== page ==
Ingredients:

  • low fat milk (150 ml);
  • pearl barley, cooked (100 g);
  • whey protein concentrate, odorless (1 medium spoon – 25 g);
  • peanut butter, natural (1 teaspoon – 15 g);
  • oatmeal (1 spoon – 15 g).

Pour oatmeal into a saucepan and cover with milk. Begin to warm up the mixture slightly. Barley is prepared in advance, as in the previous recipes. Add the cooked pearl barley along with the peanut butter to the mixture and stir gently until the desired consistency is obtained. Sweetener can be added if desired.

The nutritional value of one serving is 504.1 kcal.

Nutrient Content:

  • proteins – 34.4 g;
  • carbohydrates – 55.5 g;
  • starch – 9.2 g;
  • sugar – 14.3 g;
  • total fats – 16 g;
  • saturated fat – 3.7 g;
  • polyunsaturated fats – 2.3 g;
  • monounsaturated fats – 3.7 g;
  • trans fat – 0 g;
  • omega-3 – 32.7 mg;
  • omega-6 – 2305.2 mg;
  • fiber – 6.7 g;
  • cholesterol – 0.5 mg;
  • sodium – 110.6 mg.

Nutritional quality

Barley porridge, included in the diet, along with oatmeal, helps to maintain the normal functioning of the digestive tract. Whole grains (such as barley and oatmeal) are high in nutrients and fiber, as well as high in calories.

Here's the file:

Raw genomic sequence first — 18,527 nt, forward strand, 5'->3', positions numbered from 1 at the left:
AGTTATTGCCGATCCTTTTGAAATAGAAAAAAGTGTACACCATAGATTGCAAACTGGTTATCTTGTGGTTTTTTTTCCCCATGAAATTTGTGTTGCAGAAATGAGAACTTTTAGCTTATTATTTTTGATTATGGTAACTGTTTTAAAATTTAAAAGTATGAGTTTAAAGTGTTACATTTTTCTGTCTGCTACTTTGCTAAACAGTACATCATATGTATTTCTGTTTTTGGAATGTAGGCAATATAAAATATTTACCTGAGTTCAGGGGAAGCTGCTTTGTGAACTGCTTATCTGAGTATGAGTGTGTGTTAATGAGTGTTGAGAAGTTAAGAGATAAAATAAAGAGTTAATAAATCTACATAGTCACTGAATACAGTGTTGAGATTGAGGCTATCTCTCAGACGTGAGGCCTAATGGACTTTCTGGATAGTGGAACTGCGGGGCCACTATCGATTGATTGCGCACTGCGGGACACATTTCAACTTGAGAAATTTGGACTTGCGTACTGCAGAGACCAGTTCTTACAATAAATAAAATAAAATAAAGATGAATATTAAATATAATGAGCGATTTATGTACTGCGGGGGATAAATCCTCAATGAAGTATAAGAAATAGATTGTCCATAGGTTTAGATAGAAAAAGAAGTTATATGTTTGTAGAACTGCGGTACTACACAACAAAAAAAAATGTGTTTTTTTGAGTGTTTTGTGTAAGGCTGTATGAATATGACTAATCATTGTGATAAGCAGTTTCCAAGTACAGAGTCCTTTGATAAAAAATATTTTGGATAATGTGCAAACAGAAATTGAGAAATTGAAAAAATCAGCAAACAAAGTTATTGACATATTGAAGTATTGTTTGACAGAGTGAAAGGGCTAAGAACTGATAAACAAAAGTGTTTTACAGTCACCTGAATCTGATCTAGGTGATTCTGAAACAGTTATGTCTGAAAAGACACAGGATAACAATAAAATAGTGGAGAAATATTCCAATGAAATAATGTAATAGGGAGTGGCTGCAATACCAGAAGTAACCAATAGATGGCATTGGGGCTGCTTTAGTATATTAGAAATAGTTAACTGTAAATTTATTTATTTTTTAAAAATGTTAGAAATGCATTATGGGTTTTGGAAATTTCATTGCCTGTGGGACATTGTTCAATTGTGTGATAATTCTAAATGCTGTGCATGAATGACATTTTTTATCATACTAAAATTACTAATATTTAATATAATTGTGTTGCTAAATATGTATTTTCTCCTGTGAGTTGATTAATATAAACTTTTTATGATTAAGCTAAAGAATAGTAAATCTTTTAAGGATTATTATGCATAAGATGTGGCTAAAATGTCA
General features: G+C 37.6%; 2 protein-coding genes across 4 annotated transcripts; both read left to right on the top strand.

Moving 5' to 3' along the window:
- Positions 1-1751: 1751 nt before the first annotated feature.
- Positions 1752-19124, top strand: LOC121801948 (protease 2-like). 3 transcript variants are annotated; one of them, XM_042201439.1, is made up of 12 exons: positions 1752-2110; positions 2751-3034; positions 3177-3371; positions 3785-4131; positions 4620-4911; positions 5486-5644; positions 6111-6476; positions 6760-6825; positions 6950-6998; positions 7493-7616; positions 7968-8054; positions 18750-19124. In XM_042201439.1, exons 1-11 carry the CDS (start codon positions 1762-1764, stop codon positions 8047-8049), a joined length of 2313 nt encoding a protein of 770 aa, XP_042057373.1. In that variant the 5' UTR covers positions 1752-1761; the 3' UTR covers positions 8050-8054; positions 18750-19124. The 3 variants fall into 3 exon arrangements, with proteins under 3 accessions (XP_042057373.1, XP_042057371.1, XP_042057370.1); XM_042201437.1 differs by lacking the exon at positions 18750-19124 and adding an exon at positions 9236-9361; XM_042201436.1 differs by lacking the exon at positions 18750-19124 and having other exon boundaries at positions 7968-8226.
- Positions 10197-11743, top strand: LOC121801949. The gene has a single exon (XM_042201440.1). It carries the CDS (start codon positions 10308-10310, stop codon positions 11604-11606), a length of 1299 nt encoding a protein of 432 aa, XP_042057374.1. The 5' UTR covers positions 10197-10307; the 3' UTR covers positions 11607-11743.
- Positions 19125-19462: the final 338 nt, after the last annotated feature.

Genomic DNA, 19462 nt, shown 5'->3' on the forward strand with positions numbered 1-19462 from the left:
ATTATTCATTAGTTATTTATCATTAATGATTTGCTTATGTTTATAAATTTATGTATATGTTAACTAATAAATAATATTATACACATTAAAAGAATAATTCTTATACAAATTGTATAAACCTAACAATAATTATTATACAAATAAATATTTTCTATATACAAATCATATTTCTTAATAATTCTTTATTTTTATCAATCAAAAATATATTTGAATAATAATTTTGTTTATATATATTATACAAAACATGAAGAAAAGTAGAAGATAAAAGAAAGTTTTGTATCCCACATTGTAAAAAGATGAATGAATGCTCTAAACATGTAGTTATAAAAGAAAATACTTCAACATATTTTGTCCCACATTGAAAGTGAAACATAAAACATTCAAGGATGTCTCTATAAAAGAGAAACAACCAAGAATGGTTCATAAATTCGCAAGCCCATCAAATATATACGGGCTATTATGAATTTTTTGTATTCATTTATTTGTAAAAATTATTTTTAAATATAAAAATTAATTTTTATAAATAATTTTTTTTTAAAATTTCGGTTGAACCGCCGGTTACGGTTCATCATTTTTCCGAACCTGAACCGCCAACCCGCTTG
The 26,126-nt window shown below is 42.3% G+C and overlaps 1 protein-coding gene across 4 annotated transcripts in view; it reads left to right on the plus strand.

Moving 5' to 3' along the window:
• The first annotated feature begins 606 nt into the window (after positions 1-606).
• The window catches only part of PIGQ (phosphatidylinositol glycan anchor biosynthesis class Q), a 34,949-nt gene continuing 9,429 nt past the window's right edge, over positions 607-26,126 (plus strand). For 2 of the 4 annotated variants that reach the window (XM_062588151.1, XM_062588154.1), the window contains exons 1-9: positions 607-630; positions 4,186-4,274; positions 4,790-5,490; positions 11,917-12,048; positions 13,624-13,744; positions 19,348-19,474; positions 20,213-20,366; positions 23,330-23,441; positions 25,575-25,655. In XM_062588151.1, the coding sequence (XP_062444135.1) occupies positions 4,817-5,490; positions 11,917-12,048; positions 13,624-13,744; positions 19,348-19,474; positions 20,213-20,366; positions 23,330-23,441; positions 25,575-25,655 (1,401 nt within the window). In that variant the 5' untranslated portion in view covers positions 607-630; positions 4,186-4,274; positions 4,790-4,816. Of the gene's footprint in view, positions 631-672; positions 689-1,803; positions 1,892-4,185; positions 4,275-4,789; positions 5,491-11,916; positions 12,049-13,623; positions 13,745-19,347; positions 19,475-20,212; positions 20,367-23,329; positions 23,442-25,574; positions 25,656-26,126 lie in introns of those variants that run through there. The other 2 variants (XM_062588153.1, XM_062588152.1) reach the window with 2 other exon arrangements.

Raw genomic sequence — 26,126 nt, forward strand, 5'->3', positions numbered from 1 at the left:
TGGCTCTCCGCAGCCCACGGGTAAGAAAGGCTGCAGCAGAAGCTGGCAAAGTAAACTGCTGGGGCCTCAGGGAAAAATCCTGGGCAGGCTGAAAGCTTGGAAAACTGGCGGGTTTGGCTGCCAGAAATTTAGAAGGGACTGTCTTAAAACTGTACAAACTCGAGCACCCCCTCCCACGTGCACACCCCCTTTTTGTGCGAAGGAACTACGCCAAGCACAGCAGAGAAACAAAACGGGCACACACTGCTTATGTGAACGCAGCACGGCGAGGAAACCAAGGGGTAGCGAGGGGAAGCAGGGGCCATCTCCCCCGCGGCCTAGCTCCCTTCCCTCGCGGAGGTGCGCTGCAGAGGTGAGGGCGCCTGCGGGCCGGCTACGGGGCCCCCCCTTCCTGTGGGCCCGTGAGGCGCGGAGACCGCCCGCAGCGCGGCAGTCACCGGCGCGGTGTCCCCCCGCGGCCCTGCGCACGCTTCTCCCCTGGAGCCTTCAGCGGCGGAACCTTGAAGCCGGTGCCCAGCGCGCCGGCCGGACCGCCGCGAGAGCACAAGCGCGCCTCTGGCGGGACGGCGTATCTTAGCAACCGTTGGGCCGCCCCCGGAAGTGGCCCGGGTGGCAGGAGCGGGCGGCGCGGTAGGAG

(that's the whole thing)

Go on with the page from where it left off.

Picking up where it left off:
But it is worth noting that pearl barley porridge contains fewer calories than oatmeal. In addition, barley contains about a third of the fat found in oats and also contains more fiber. This makes it a more suitable grain if limiting the amount of calories you eat is part of your nutritional strategy.

In addition, the high fiber content in barley helps to increase intestinal motility, accelerates the feeling of satiety by absorbing excess fluid in the intestine, promotes the development of a favorable microflora in the colon and, as a result, helps to improve well-being.

The protein content of barley is lower than that of oats. This fact may be relevant for those who do not eat meat and rely on plant-based foods to meet their protein needs. Those who consume meat products will not look at cereals as a source of protein, so this fact does not play a decisive role for them.